One cannot explain the fact
that there are so many churches in a small island such as Malta,
if not by consenting that the Maltese are a very religious people.
It is said that there are over 360 churches and wayside chapels
all over the island and it is practically possible (though not probable)
to go to a different church every day for a whole year!
The religious devotion of the Maltese is no new phenomenon. There
are so many prehistoric temples (some of which at a very short distance
to each other) that some archaeologists believe that Malta was some
sort of sacred island where different groups of people used to come
here, perform their cult rituals and leave to their respective places
of origin afterwards.
The principal deity which controlled the lives of these prehistoric
clans was the so-called ‘goddess of fertility’. Statues and pottery
statuettes of this deity have been found in various temples not
only in Malta but also in other places in the Mediterranean region.
The structure of the temples themselves resemble the shape of this
goddess which must have been seen as the provider of food and the
sustainer of life. It was quite customary that a conquered people
would start worshipping the gods of the conquering nation. So the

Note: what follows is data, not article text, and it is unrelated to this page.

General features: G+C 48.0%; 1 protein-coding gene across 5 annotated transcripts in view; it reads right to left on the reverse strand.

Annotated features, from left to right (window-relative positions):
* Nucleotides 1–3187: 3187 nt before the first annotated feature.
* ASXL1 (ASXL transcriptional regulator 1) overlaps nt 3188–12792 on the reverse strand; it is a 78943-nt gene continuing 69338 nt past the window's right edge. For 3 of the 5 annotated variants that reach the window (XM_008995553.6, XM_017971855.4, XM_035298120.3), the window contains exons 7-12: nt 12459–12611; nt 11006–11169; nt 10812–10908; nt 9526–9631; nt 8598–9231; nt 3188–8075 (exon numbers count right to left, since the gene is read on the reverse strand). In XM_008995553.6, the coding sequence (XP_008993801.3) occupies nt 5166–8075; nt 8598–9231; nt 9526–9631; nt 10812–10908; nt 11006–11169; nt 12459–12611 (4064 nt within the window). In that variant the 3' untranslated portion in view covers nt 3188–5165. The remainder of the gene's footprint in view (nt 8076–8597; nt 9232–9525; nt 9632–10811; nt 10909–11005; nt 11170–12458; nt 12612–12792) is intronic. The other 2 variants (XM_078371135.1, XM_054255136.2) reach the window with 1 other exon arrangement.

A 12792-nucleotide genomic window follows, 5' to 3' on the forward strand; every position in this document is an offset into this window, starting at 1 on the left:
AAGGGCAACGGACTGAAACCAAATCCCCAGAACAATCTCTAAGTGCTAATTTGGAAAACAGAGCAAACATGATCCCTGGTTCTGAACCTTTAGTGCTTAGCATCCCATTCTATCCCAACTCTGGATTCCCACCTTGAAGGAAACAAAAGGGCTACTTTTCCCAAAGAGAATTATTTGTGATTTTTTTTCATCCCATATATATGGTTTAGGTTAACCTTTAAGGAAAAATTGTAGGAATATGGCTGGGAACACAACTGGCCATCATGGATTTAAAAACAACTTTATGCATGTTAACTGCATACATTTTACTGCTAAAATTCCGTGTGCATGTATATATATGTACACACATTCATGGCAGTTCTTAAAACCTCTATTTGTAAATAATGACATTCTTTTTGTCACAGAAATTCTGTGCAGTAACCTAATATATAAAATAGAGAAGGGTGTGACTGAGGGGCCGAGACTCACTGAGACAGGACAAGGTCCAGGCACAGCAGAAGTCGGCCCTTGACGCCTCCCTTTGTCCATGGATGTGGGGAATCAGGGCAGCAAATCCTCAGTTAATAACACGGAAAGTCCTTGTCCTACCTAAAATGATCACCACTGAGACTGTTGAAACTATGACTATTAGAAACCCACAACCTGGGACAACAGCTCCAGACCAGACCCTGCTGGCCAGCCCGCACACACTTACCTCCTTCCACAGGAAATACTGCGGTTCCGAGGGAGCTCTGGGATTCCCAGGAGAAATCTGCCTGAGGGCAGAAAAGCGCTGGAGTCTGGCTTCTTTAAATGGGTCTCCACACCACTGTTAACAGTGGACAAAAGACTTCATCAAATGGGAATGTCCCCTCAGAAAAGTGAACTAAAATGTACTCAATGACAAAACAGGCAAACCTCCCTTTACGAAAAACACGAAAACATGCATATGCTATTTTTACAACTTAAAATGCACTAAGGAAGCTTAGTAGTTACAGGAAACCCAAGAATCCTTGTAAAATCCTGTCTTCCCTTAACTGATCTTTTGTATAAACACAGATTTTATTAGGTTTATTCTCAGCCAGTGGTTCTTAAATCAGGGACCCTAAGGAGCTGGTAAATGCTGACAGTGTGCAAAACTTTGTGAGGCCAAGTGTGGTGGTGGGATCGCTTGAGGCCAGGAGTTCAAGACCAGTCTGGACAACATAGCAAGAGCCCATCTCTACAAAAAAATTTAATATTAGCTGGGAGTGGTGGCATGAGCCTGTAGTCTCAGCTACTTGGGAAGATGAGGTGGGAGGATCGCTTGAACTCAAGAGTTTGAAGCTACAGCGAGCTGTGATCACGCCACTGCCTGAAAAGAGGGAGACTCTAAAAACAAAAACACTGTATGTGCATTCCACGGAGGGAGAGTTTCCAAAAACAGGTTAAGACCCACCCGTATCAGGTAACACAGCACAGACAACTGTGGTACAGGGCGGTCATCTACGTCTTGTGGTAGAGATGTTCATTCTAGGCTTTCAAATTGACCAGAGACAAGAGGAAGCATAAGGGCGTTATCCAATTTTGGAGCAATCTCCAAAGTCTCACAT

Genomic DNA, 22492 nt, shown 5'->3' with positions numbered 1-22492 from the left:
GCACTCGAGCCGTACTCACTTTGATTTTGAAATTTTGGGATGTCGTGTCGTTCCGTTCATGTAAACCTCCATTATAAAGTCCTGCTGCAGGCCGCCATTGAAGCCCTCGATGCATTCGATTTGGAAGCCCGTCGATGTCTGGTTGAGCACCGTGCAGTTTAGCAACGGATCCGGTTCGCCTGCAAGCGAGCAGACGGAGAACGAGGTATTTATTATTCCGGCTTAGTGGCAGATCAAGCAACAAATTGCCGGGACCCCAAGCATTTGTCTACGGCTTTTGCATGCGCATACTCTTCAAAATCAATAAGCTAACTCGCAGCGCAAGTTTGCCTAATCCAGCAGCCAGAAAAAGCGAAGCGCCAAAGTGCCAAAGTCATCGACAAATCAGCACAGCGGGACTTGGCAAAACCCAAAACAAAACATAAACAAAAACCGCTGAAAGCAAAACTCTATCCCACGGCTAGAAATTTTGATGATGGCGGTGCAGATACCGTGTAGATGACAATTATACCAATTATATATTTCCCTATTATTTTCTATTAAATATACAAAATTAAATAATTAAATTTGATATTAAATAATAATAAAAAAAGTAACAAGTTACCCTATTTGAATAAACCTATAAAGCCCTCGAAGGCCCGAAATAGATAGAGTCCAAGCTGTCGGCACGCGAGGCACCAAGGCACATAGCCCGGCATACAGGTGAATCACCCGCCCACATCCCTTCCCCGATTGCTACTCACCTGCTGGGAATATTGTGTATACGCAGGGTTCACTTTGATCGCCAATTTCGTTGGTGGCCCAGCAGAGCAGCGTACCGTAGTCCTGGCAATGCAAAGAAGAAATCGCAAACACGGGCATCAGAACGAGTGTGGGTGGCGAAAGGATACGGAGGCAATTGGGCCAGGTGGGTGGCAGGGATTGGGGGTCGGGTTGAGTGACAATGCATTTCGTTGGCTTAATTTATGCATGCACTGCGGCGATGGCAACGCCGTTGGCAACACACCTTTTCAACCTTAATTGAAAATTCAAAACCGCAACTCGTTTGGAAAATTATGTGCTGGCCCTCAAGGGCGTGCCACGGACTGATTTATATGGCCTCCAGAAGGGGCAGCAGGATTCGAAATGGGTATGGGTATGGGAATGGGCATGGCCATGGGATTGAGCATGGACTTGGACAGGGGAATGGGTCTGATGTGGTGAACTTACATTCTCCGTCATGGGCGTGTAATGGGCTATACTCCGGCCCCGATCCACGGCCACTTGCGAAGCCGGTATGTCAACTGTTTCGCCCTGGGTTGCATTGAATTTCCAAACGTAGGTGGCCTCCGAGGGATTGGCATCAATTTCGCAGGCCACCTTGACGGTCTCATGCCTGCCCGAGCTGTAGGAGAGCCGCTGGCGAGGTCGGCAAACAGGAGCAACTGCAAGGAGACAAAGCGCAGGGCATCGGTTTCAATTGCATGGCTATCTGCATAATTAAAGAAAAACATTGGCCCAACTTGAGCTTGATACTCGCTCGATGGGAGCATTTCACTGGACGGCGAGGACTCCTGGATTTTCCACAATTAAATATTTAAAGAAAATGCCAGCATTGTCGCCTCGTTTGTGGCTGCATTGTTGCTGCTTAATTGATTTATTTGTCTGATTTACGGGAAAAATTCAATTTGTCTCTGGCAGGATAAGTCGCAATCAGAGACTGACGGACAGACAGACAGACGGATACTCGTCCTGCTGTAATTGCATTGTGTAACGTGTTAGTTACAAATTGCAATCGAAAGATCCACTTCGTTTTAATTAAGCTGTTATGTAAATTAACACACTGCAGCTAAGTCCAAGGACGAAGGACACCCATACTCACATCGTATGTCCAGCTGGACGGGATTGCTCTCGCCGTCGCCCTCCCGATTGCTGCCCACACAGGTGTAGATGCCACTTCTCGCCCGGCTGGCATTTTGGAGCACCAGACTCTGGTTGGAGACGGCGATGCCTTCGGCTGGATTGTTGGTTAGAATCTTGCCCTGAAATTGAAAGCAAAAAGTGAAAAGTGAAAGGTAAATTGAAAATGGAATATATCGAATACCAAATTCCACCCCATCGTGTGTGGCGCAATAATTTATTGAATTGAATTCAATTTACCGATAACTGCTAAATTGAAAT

Maltese followed a normal pattern from those days when they started
to worship the Roman idols when they found themselves under their
new conquerors during the Second Punic War.
At Tas-Silg, in Marsaxlokk
one still finds the remains of the renowned Temple of Juno, a temple
so venerated that Cicero himself felt outraged when it was robbed
by the corrupt Roman consul, Caius Verres.
In 60 AD something very
important happened to the Maltese. They were introduced to Christianity
by the Apostle of the Nations, St. Paul. The site where
this event allegedly took place is St. Paul’s Bay. The narration of the
shipwreck of St. Paul is still told to this day on the 10th February,
a national holiday and a religious feast.
During his stay on the islands, St. Paul healed the father of the Roman
Governor Publius who later became the island’s first bishop. Tradition
says that Publius’ house was the site where the first church (the Mdina
cathedral) was erected. Publius was eventually martyred in one of the
fierce persecutions against Christians in Rome.